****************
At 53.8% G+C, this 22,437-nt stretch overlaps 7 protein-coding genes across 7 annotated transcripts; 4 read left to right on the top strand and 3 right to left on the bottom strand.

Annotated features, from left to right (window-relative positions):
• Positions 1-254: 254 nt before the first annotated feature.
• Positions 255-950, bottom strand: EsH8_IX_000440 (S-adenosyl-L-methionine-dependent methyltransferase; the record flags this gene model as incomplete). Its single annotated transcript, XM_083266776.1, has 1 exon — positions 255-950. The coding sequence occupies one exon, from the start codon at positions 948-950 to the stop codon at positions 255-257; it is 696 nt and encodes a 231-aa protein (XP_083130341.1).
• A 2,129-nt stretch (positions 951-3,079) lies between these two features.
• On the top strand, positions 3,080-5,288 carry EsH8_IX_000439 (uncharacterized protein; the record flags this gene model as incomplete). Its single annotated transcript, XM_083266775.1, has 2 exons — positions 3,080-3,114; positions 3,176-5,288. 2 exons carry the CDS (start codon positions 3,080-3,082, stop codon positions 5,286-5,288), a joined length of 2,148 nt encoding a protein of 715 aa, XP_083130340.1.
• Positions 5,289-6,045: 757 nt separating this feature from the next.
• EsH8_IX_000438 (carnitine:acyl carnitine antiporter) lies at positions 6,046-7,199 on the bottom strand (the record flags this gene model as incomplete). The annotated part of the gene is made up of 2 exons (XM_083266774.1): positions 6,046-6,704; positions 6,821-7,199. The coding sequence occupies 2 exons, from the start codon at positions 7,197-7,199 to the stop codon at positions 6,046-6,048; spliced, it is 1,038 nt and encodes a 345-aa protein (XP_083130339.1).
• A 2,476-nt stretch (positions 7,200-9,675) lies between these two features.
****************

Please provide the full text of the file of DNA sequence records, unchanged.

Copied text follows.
At 53.8% G+C, this 22,437-nt stretch overlaps 7 protein-coding genes across 7 annotated transcripts; 4 read left to right on the top strand and 3 right to left on the bottom strand.

Annotated features, from left to right (window-relative positions):
• Positions 1-254: 254 nt before the first annotated feature.
• Positions 255-950, bottom strand: EsH8_IX_000440 (S-adenosyl-L-methionine-dependent methyltransferase; the record flags this gene model as incomplete). Its single annotated transcript, XM_083266776.1, has 1 exon — positions 255-950. The coding sequence occupies one exon, from the start codon at positions 948-950 to the stop codon at positions 255-257; it is 696 nt and encodes a 231-aa protein (XP_083130341.1).
• A 2,129-nt stretch (positions 951-3,079) lies between these two features.
• On the top strand, positions 3,080-5,288 carry EsH8_IX_000439 (uncharacterized protein; the record flags this gene model as incomplete). Its single annotated transcript, XM_083266775.1, has 2 exons — positions 3,080-3,114; positions 3,176-5,288. 2 exons carry the CDS (start codon positions 3,080-3,082, stop codon positions 5,286-5,288), a joined length of 2,148 nt encoding a protein of 715 aa, XP_083130340.1.
• Positions 5,289-6,045: 757 nt separating this feature from the next.
• EsH8_IX_000438 (carnitine:acyl carnitine antiporter) lies at positions 6,046-7,199 on the bottom strand (the record flags this gene model as incomplete). The annotated part of the gene is made up of 2 exons (XM_083266774.1): positions 6,046-6,704; positions 6,821-7,199. The coding sequence occupies 2 exons, from the start codon at positions 7,197-7,199 to the stop codon at positions 6,046-6,048; spliced, it is 1,038 nt and encodes a 345-aa protein (XP_083130339.1).
• A 2,476-nt stretch (positions 7,200-9,675) lies between these two features.